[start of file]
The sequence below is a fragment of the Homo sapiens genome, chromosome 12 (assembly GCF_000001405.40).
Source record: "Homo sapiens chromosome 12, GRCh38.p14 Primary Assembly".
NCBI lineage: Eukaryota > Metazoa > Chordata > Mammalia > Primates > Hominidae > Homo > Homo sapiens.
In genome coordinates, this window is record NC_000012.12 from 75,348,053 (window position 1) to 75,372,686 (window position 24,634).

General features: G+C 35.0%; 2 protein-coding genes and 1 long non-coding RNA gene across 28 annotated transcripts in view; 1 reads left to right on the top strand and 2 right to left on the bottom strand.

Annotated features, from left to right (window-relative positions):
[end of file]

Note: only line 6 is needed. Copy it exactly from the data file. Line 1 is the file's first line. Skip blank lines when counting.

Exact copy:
Annotated features, from left to right (window-relative positions):